Theme 4: Cultural Change through Cultural Exchange
Toledo has had a long history of cultural exchange organizations that have sought to foster greater international understanding and peace. In additional to formalized relationships with cities and regions, Toledo’s immigrant populations have done much to remember their heritage through organizations that celebrate their homelands.
One of the most important cultural exchange groups is the Association of Two Toledos, the oldest sister city organization in the world. The group developed because of the natural connection of two cities with the same name, and the earliest contact between the two occurred in 1876. In 1931, UT President Henry Doermann helped to formalize the relationship when he visited the country with a small delegation. He also convinced Spain to allow the University of Toledo to model its seal after the coat of arms of Ferdinand and Isabella. While the relationship between the two cities has been disrupted at times by war, it continues today. The association also helped to influence the establishment of Toledo Sisters Cities International, which now has formal relationships with cities in Germany, Hungary, Poland, China, Pakistan, and Lebanon.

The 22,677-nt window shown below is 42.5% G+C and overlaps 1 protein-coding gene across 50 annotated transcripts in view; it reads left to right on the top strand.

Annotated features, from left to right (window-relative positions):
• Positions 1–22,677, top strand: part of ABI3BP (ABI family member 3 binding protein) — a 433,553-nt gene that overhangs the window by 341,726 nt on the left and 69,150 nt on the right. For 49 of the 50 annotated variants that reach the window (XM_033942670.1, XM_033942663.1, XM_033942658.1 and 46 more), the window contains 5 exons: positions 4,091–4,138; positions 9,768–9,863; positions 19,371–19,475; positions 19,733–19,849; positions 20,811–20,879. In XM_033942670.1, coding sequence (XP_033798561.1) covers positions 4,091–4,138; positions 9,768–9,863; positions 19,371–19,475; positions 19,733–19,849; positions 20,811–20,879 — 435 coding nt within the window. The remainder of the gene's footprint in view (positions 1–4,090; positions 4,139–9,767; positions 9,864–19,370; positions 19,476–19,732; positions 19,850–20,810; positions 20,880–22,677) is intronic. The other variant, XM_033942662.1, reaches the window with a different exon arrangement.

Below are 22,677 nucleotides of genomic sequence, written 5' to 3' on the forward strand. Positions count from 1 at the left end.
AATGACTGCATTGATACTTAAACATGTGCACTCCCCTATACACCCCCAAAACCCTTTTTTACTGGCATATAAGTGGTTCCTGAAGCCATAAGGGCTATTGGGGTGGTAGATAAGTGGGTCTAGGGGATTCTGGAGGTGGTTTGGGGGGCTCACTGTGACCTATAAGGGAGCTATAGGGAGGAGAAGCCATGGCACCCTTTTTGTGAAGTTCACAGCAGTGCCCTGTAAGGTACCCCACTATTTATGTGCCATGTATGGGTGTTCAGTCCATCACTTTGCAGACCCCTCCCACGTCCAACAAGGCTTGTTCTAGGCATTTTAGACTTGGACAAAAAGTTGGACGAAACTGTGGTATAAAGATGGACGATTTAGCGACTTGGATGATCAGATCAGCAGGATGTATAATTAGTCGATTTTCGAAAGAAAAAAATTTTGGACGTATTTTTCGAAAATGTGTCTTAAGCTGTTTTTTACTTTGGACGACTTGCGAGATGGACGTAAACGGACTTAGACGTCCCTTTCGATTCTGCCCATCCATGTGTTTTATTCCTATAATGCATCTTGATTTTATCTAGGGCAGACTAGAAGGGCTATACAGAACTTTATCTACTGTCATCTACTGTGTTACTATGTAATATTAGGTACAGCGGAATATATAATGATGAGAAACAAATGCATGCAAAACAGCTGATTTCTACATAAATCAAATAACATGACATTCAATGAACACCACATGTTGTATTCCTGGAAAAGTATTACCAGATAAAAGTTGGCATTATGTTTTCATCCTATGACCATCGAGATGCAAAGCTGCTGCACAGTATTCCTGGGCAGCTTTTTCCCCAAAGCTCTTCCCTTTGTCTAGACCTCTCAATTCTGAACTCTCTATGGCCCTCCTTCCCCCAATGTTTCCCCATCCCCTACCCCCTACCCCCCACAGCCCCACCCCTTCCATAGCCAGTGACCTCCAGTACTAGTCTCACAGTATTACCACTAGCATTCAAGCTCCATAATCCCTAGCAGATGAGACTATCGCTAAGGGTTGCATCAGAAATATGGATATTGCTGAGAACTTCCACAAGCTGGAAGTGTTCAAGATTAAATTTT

Other cultural exchange organizations focus on a particular culture. Alliance Francaise, founded by Betty Mauk, celebrates French culture and provides language classes. Toledo Turners stressed the connection between physical fitness and German culture. And many of these groups hold yearly festivals where they invite others to experience their culture, including the International Festival, an umbrella celebration of the cultures of many immigrant groups.
The University of Toledo has also played a role in cultural exchange by both opening the door to foreign students to study at UT, and also by creating opportunities for American students to study abroad.
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